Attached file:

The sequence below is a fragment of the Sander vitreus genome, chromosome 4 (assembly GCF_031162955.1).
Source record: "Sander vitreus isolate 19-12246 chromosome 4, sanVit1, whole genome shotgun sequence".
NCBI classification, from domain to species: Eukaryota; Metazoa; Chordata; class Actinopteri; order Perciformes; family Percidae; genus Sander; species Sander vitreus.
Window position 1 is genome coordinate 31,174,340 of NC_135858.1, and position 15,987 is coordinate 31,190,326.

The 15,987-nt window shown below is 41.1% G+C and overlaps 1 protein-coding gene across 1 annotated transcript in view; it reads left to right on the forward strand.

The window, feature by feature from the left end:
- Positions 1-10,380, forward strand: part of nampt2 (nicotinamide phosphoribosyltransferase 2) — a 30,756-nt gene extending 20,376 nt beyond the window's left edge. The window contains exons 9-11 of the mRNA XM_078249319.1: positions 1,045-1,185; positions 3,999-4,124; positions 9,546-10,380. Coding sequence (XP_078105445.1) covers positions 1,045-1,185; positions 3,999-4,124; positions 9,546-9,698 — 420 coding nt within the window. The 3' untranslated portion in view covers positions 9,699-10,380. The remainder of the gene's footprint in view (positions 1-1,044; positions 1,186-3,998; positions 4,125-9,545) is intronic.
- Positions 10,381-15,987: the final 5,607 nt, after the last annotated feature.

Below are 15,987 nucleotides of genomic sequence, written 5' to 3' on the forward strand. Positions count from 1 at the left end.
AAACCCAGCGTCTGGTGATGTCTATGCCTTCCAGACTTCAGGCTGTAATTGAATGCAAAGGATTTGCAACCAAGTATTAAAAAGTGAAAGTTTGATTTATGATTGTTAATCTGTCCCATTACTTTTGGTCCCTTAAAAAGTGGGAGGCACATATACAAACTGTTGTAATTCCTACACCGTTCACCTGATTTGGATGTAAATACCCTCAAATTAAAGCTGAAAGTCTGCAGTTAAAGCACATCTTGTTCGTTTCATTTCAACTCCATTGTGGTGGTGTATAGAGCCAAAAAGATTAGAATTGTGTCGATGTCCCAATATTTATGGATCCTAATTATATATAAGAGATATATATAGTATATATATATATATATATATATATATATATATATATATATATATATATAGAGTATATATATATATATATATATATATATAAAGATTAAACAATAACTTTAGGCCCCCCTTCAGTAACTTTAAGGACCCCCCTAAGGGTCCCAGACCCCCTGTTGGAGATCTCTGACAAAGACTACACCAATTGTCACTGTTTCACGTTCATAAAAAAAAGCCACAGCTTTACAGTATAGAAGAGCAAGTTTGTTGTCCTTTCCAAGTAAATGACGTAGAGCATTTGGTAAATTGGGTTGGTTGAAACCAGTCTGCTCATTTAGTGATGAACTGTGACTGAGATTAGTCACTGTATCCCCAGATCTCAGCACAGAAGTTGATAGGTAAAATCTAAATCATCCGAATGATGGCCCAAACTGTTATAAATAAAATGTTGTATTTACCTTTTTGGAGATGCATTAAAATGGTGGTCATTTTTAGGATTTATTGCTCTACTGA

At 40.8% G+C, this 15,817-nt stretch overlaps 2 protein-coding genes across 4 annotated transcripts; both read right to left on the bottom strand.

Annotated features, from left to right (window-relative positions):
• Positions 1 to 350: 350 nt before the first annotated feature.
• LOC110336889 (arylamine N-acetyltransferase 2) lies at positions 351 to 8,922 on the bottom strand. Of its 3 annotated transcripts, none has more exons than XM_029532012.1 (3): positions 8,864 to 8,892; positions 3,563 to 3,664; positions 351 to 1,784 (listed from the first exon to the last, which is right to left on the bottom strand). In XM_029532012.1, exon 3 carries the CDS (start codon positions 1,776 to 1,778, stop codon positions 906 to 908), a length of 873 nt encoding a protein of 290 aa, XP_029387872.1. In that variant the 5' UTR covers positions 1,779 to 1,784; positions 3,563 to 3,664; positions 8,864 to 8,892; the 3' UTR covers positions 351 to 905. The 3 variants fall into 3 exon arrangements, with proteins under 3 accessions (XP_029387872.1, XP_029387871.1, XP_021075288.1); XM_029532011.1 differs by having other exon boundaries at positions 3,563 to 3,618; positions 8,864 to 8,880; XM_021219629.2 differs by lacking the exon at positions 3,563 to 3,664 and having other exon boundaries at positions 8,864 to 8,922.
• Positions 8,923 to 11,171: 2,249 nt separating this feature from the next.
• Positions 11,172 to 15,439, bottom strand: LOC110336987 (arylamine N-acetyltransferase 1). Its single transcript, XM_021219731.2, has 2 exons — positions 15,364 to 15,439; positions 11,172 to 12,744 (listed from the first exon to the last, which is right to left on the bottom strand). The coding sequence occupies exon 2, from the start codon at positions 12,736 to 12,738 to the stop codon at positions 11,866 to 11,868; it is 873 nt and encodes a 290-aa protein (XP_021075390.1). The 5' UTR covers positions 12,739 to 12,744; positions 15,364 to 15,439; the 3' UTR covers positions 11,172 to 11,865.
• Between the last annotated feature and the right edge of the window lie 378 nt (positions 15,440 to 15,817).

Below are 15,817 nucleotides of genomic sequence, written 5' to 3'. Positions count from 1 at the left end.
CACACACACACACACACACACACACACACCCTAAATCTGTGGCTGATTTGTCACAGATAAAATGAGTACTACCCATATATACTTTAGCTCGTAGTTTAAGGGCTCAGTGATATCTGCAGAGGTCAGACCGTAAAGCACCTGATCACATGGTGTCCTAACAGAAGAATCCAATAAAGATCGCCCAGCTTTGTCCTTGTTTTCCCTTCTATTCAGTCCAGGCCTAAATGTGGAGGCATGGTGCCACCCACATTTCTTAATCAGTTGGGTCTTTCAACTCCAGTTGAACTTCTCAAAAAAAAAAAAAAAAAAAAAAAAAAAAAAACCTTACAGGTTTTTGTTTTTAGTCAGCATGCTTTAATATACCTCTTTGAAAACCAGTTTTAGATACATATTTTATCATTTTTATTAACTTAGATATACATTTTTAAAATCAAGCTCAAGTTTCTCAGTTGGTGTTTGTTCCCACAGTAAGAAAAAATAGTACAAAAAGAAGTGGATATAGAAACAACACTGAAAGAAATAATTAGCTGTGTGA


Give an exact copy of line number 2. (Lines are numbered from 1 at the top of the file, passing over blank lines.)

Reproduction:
Source record: "Sander vitreus isolate 19-12246 chromosome 4, sanVit1, whole genome shotgun sequence".